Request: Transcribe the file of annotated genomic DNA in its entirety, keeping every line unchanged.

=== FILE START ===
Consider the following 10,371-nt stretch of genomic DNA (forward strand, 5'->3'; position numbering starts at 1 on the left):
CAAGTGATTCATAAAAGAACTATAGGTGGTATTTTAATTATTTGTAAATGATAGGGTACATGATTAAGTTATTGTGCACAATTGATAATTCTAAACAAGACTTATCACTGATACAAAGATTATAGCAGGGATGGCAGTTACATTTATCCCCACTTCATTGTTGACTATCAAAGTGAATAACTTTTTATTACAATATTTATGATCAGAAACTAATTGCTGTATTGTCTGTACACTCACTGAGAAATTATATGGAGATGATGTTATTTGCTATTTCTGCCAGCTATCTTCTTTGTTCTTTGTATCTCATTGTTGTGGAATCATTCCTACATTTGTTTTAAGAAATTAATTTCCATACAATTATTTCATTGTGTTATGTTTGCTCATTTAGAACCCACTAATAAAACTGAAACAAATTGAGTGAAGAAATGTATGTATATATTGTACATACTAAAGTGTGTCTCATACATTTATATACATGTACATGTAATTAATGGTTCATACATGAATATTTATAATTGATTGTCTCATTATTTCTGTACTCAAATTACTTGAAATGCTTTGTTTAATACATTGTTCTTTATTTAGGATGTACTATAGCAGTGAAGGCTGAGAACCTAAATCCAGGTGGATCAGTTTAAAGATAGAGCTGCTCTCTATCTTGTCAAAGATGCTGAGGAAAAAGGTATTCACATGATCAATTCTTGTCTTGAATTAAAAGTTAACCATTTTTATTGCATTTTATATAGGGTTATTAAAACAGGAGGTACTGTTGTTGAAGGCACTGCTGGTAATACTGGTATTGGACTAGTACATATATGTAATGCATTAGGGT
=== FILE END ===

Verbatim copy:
Consider the following 10,371-nt stretch of genomic DNA (forward strand, 5'->3'; position numbering starts at 1 on the left):
CAAGTGATTCATAAAAGAACTATAGGTGGTATTTTAATTATTTGTAAATGATAGGGTACATGATTAAGTTATTGTGCACAATTGATAATTCTAAACAAGACTTATCACTGATACAAAGATTATAGCAGGGATGGCAGTTACATTTATCCCCACTTCATTGTTGACTATCAAAGTGAATAACTTTTTATTACAATATTTATGATCAGAAACTAATTGCTGTATTGTCTGTACACTCACTGAGAAATTATATGGAGATGATGTTATTTGCTATTTCTGCCAGCTATCTTCTTTGTTCTTTGTATCTCATTGTTGTGGAATCATTCCTACATTTGTTTTAAGAAATTAATTTCCATACAATTATTTCATTGTGTTATGTTTGCTCATTTAGAACCCACTAATAAAACTGAAACAAATTGAGTGAAGAAATGTATGTATATATTGTACATACTAAAGTGTGTCTCATACATTTATATACATGTACATGTAATTAATGGTTCATACATGAATATTTATAATTGATTGTCTCATTATTTCTGTACTCAAATTACTTGAAATGCTTTGTTTAATACATTGTTCTTTATTTAGGATGTACTATAGCAGTGAAGGCTGAGAACCTAAATCCAGGTGGATCAGTTTAAAGATAGAGCTGCTCTCTATCTTGTCAAAGATGCTGAGGAAAAAGGTATTCACATGATCAATTCTTGTCTTGAATTAAAAGTTAACCATTTTTATTGCATTTTATATAGGGTTATTAAAACAGGAGGTACTGTTGTTGAAGGCACTGCTGGTAATACTGGTATTGGACTAGTACATATATGTAATGCATTAGGGT